responsibly raised meats
Our farm is located in beautiful North-Eastern Ohio in Ashtabula County. Over two-hundred acres of pasture and woods are home to our heritage breed Berkshire pigs and Maine Anjou cows. A family farm since 1961, Tod & Shelley Mogren live and work on the farm to raise natural and delicious meat for your family to enjoy.
We believe that our animals should be treated with respect and get all the nutrients and vitamins they would naturally. This is why we do not give them antibiotics or growth hormones and they are not fed corn, soy or animal byproducts. The pigs forage in the woods and the cows graze in the fields, just the way it should be.
Berkshires are a rare breed originally from Britain, prized for juiciness, flavor and tenderness. Known as Kurobota Pork in Japan, these pigs are recognized for having well marbled, high-quality meat. Pigs, unlike cows, are omnivores. This means that grass pasture alone is not enough to provide the proper nutrition.
In addition to the protein-rich alfalfa and barley and the fiber and omega-3 abundant flax given to the pigs, they have free range of the woods to forage for acorns, tubers, grubs and insects. In the fall they are finished on acorns from our grove of red oak trees, which gives the meat an excellent flavor. Unlike the ‘factory farms’ that supply grocery stores with meat, we do not give our animals hard-to-digest corn or soy, animal byproducts, growth hormones, or antibiotics. In fact, raw soybeans are toxic to pigs, chicken and all monogastic animals.
A piglet starts at our farm in the nursery housed in a historical bank barn on the edge of Mill Pond. They run and play with their mates until they are old enough to stay outside. They are then moved to the woods where they graze and forage. At the end they are taken to a humane federally inspected facility.
Maine Anjou cattle are originally from the fertile Anjou region in North-Western France. Introduced into the United States as a multipurpose cow -for beef, milk or even drafting- this breed is recognizable by their light red coats with white spotting (or sometimes all black coats). Meat from the Maine Anjou is known for having excellent marbling and a delicious beefy flavor.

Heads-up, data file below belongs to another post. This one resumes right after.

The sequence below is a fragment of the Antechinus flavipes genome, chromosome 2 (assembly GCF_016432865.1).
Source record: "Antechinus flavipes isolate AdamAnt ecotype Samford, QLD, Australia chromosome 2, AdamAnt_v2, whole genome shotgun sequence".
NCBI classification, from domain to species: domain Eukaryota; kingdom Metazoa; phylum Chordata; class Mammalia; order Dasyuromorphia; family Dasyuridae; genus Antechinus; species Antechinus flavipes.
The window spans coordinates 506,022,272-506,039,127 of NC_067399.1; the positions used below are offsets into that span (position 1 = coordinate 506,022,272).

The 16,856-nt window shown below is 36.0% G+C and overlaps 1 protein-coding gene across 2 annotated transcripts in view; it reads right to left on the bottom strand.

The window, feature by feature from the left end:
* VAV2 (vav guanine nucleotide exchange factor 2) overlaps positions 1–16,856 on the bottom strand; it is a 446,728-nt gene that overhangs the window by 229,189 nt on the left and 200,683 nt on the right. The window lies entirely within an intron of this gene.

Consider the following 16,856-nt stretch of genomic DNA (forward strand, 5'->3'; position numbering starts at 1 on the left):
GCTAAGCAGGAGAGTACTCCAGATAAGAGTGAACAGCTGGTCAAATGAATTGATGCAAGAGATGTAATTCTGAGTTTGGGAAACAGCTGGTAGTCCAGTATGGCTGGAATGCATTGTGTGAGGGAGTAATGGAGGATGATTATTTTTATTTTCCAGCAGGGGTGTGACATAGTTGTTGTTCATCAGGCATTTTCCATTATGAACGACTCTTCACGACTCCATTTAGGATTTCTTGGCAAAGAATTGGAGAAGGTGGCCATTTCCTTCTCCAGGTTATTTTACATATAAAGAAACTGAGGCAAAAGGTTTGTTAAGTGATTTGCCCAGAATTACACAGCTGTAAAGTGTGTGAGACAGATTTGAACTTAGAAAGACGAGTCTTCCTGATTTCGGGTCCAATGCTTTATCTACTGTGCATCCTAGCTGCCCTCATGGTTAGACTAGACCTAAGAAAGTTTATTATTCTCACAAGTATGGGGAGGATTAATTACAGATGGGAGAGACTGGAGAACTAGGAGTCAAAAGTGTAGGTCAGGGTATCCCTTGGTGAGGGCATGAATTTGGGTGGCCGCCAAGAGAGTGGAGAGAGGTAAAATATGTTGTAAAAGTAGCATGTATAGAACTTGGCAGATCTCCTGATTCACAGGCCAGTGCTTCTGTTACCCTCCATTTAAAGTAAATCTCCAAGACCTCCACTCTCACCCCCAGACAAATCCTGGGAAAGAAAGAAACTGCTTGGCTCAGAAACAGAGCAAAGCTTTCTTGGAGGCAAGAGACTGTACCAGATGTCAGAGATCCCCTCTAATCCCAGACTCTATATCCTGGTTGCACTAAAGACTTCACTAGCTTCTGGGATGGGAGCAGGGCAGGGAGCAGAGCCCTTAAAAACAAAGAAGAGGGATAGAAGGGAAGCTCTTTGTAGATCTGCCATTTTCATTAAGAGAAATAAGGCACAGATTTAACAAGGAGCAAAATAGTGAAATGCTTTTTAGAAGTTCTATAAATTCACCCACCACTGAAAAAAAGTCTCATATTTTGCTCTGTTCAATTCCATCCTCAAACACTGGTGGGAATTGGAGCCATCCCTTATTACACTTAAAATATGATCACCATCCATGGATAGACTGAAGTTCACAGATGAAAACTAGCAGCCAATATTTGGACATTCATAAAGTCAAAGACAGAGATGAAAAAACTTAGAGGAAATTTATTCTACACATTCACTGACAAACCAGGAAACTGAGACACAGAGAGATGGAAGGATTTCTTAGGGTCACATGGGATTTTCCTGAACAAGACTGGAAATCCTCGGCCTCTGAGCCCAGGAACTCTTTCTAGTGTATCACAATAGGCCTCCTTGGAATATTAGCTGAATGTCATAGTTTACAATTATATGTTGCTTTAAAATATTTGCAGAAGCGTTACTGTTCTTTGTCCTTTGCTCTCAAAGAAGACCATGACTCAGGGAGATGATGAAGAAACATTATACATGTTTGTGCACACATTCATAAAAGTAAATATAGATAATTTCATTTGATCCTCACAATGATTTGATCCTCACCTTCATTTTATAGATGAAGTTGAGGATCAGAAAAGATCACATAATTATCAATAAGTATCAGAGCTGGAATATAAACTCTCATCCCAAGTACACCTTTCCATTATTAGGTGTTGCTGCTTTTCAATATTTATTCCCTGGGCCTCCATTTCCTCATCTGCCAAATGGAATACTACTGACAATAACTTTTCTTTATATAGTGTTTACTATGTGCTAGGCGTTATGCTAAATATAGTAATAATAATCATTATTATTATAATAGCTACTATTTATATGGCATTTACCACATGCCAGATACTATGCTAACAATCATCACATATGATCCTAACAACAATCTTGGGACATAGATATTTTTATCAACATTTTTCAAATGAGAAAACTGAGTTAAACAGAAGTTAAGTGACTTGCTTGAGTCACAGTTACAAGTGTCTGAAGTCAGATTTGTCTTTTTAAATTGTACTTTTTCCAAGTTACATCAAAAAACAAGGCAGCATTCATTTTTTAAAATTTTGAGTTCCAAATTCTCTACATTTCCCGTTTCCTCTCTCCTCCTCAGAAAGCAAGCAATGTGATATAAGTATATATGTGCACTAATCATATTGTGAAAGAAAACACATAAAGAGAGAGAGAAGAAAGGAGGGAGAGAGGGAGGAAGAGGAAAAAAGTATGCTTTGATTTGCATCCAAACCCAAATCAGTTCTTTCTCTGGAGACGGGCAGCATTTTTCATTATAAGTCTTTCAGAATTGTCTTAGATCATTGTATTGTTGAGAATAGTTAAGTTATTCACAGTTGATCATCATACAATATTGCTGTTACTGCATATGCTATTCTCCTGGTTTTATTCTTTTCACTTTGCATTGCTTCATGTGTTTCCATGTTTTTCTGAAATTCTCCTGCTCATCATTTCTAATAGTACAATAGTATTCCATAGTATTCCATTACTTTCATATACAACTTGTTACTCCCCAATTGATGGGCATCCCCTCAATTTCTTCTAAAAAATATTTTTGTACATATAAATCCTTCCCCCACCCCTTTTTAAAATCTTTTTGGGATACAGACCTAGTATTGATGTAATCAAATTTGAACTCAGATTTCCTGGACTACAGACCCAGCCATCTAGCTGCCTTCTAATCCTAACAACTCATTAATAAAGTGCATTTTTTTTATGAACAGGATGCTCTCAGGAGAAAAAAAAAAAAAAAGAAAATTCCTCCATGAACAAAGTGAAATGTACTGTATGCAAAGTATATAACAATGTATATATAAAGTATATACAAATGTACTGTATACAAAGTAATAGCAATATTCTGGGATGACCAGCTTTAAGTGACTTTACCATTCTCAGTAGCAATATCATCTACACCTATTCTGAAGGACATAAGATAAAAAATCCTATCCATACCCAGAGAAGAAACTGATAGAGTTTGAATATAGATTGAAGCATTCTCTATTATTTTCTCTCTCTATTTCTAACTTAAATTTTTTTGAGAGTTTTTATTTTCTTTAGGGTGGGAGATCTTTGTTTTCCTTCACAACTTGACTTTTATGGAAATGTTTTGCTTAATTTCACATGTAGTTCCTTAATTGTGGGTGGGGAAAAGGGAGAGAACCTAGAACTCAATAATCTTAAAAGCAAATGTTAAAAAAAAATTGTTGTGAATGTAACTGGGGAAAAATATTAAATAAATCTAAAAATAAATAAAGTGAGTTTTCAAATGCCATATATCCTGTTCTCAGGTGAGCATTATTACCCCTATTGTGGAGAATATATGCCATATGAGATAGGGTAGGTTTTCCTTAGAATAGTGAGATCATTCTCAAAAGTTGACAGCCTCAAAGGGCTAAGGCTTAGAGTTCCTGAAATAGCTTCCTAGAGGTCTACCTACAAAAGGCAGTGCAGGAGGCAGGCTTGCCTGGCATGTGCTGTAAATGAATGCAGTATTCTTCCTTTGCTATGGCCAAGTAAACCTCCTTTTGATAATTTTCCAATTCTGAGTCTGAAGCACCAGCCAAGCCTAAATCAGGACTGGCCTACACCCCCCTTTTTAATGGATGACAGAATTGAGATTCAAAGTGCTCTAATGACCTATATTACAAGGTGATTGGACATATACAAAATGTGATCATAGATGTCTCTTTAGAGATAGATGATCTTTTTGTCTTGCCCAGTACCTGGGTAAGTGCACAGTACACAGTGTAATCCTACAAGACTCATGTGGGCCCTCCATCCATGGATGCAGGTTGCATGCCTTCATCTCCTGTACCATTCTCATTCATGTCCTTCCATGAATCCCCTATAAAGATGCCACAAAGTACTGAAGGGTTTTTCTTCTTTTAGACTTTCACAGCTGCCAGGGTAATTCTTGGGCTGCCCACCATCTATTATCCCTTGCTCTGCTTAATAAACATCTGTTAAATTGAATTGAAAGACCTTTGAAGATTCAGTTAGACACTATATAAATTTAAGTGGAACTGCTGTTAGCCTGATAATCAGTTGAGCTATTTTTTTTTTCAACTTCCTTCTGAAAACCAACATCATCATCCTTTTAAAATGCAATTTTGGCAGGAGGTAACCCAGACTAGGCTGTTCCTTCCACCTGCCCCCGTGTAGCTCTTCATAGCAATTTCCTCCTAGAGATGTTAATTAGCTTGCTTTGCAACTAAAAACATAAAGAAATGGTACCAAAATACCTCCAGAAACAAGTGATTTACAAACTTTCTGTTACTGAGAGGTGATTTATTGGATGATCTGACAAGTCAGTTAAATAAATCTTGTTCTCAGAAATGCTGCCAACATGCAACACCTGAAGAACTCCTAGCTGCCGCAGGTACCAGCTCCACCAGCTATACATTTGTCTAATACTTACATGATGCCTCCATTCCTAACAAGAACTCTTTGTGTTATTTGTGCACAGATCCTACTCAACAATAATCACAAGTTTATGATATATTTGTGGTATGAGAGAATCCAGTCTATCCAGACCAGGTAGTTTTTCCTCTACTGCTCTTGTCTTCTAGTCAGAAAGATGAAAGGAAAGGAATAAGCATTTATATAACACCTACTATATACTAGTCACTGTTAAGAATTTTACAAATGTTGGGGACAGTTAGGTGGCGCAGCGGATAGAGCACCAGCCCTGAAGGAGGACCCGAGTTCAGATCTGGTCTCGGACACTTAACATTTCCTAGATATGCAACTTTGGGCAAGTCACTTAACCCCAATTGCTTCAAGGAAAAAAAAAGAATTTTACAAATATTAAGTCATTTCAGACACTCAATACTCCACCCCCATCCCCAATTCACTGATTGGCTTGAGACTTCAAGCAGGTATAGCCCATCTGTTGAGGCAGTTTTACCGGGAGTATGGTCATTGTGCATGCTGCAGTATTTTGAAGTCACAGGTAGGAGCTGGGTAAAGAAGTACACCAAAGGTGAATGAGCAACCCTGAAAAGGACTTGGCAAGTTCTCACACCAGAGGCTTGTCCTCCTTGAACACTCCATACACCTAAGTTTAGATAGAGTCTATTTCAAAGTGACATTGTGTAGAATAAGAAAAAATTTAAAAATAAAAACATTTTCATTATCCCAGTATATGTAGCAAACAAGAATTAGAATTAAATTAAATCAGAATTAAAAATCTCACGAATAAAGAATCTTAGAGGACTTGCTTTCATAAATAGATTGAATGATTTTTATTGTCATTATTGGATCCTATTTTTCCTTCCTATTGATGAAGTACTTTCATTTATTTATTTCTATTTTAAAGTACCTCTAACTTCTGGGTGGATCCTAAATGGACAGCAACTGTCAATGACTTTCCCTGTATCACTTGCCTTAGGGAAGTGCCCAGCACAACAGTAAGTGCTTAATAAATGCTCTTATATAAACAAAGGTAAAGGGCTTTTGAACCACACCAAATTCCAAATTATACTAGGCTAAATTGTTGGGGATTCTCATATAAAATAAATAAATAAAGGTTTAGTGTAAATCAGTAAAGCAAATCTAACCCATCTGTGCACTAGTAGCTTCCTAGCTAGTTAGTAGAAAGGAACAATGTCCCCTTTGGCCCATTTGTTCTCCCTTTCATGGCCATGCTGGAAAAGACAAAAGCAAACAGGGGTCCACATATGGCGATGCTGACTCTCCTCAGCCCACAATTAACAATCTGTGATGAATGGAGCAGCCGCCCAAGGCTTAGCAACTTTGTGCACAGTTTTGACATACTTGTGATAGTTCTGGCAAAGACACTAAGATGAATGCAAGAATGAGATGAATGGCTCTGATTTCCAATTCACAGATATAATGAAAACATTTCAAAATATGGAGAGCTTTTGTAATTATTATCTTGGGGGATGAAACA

Cows are ruminants, which refers to the way they digest their food. They have four stomachs to break down, absorb the nutrients, and metabolize the forage they eat. Some cattle in the United States are fattened in what are called Concentrated Animal Feeding Operations (CAFOs), of which there are over 15,000 in the U.S.. They are fed corn, among other feed products, to grow as quickly and cheaply as possible. Corn is an energy-dense, nutrient-light grain that is mostly starch and sugar and hard for a cow’s stomach to break down. It causes unsafe levels of tannins in the digestive system that leads to health problems like ulcers and bleeding that can be fatal. To combate these health risks CAFO cows are frequently given a medicine chest of antibiotics to keep them alive and growing.
Fortunately all of this can be avoided simply: let them eat grass. At Millgate they are given free range of our pastures and eat their natural diet without corn, soy, animal byproducts, antibiotics or growth hormones. This benefits not only the health of the cow, but your health as well.
Allowing the animals to eat their natural diet of grass and forage is not only healthier for them and you, it is better for the environment. Instead of having to buy feed that is grown, harvested and shipped to the animals, they fertilize and harvest themselves. Not only does this save us work but it reduces the emissions of greenhouse gases that would have been used in these processes.
If none of this convinces you, the flavor will. Ask our customers and try some for yourself. Millgate Farm grassfed beef has an unbeatable flavor that will have you coming back for more.
See the movie Food, Inc. [find out about our food economy] →
Browse EatWild.com [information on grassfed and research citations] →
Read Pasture Perfect by Joel Salatin [eating grassfed products] →
Find more responsibly-raised food on LocalHarvest.org →
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